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Beau Hindman's MMO Thoughts

My name is Beau Hindman: a freelance writer, developer, artist, drummer and gamer from Austin, Texas. I've been gaming since '99 and writing about them since 2006! This is my blog about ducks. I mean MMORPGs.

Author: beauhindman

How can we preserve MMORPGs forever?

Posted by beauhindman Friday July 29 2016 at 11:27AM
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If you know what a doomsday prepper is, then you might understand what I am talking about in this blog. If you don't, a prepper is someone who is convinced that the world is going to some kind of end sometime soon, and so they prepare for this apocalypse by hoarding food, medical supplies, and weapons all in the hope that, one glorious dark day, we will look at them and say "You were SO right."

There is more involved to a prepper's feelings, however. If you ask me, they are acting in a way that gives them a sense of control. Sure, it can be a false sense of control, but it makes them feel better to think they have everything accounted for.

I feel the same way (in a healthier fashion) about the memories and stories of my life. They're not exciting -- mostly -- but they are mine, and so I get a sense of control over my fate when I work on this blog or my virtual timeline, which helps to send images, words, sounds, and ideas into the greater universe. Basically, I am preparing for my end-times by cataloging my life. It's a false sense of security (will these words be around in even 1,000 years?) but it is fun to do.

I also think about preserving MMORPGs for the same reason. They are works of art, and need to have a place in the history books beyond a few vague mentions about "virtual worlds." I do not think that MMORPGs are going away any time soon, but I do think that a certain era has passed, an era of innocent exploration into worlds that we an play in, and worlds that are largely based around an aging medium: the desktop PC.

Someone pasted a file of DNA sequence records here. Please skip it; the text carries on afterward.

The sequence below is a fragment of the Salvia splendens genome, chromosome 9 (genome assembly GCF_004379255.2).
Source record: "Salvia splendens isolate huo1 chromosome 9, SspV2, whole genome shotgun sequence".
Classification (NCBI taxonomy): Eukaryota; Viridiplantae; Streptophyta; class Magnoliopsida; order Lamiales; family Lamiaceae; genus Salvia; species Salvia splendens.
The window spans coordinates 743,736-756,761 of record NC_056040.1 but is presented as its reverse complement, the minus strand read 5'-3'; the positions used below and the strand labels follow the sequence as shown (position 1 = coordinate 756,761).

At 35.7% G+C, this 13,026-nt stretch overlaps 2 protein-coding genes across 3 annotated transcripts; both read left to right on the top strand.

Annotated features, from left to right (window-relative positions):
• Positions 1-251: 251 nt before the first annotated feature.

How could we preserve virtual worlds, literally?

Without the aid of the developer of these worlds, this is hard to do. Because an MMORPG depends on a server that is hosted outside of the game, once the server goes offline, much of what the game is, is gone

It's important to catalog the images, sounds, videos, and words about these worlds, so that one day someone can admire them like we now admire old paintings from the days of the Greeks or dramas from 1820. 

Some MMORPGs are being accessed long after their last official servers shut down thanks to illegal (or near illegal) fan-hosted servers, but wouldn't it be awesome if someone like myself could load up a cheap gaming system with, say, 50 MMORPGs, and be able to emulate a server so someone could access those games for many years to come?

Of course, even the machines themselves would break down, but ones and zeros can be transferred to a new machine, over and over, without any loss to the basic information. 

In the meanwhile, I am going to continue to work on my goal of eventually printing out all of my images and words about these games so that we could have a hard copy or two that would not need a battery pack to continue to live.

Maybe the answer to the riddle of MMORPG preservation is based in the oldest of media: the page. 

Beau writes:
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